A recently discovered globe from the early 1500s, carved onto ostrich eggs, may be the oldest globe of the New World ever identified, experts say.
Latin inscriptions dot its surface, and two small islands sit in the place of what we now know as North America. But the globe's origins remain a mystery.
After passing through the hands of a string of European map dealers, the artifact was purchased anonymously at a London map fair in 2012. Eventually, the rare find came into the possession of Belgian map collector Stefaan Missinne, who began to investigate it, he wrote in The Portolan, the journal of the Washington Map Society.
Previously, the earliest surviving globe was believed to be the Hunt-Lenox globe, which is made from copper and dated to between 1504 and 1506. The two globes share nearly identical labels and detailed contours, and Missinne argues this is no coincidence.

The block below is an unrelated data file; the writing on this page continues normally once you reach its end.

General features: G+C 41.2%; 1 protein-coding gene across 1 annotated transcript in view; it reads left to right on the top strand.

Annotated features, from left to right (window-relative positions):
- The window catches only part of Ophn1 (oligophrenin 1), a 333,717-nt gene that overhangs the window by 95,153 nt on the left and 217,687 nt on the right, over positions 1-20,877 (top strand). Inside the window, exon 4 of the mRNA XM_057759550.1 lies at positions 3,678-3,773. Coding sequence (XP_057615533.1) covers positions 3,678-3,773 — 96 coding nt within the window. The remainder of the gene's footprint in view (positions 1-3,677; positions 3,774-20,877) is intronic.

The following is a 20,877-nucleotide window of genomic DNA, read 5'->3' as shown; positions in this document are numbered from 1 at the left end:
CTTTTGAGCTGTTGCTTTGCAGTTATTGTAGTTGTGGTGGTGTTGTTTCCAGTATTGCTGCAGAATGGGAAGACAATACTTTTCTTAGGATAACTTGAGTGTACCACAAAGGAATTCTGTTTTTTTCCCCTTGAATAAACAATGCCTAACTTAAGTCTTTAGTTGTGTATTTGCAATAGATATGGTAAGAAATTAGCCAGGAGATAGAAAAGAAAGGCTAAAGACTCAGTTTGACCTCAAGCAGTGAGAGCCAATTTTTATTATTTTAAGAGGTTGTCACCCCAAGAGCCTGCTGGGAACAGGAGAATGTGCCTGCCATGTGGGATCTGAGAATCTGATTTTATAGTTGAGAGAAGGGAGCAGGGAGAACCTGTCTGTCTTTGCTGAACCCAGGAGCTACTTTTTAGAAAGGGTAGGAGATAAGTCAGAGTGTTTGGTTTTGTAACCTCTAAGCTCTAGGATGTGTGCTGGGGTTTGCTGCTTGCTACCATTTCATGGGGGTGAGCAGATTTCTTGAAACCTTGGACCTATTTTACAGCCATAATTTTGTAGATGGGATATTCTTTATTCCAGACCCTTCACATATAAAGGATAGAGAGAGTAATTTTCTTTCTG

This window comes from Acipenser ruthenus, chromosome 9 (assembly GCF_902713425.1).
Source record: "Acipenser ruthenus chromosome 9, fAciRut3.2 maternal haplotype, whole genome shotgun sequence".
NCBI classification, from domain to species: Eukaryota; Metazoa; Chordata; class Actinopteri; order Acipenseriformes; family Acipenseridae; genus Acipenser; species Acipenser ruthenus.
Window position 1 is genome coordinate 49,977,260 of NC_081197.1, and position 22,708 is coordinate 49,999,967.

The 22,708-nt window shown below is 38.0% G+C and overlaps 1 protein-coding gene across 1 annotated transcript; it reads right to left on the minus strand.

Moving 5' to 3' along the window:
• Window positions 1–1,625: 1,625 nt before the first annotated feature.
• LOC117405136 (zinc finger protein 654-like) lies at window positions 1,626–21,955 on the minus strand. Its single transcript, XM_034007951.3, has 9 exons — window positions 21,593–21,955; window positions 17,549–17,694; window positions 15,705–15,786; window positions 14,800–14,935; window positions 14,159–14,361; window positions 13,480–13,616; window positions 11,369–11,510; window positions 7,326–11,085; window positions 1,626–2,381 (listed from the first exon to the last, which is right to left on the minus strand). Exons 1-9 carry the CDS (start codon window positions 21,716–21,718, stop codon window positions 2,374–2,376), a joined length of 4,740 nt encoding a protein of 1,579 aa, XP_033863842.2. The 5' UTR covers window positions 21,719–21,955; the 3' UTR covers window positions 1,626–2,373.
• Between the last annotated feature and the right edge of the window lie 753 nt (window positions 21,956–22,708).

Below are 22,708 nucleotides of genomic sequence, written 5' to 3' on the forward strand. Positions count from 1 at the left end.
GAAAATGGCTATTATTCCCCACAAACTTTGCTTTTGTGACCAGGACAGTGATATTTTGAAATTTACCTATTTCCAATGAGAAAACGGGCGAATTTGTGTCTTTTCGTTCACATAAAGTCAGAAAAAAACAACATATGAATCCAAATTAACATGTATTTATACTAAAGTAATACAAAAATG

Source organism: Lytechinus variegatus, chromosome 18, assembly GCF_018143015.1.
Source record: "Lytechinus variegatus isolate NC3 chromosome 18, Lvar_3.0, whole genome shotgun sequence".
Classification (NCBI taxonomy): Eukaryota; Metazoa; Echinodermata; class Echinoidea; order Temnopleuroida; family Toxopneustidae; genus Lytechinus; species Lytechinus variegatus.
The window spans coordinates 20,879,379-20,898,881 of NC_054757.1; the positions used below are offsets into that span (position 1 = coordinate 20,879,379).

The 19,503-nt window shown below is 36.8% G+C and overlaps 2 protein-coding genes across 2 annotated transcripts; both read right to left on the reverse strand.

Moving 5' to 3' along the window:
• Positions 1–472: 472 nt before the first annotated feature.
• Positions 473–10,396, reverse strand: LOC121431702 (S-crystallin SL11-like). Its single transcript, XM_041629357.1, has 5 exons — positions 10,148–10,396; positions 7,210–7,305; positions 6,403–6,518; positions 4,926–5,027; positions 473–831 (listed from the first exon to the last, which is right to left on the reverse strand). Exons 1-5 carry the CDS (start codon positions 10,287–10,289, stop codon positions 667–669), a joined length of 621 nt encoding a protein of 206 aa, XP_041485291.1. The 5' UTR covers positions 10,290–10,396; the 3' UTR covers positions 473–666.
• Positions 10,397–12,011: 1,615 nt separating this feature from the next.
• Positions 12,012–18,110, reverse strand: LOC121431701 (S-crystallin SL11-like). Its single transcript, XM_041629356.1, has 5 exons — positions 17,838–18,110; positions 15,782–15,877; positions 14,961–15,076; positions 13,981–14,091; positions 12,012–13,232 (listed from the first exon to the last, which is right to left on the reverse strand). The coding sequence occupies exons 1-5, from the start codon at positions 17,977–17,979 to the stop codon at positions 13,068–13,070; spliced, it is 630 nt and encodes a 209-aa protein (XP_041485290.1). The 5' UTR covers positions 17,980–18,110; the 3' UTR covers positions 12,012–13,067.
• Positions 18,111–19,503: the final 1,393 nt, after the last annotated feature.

"There are differences between the two globes; however, when carefully considered these differences do not weigh against the suggestion that the Lenox Globe is a cast of the ostrich-egg globe," Missinne said in the journal article.
Throughout history mapmakers have turned to creative materials: There have been maps made of sticks or drawn on sealskin, vellum (calfskin parchment), or blocks of wood. (Try National Geographic's map jigsaw puzzles.)
But globes created from ostrich eggshells are not common, and for this reason—regardless of its age—the artifact is rare.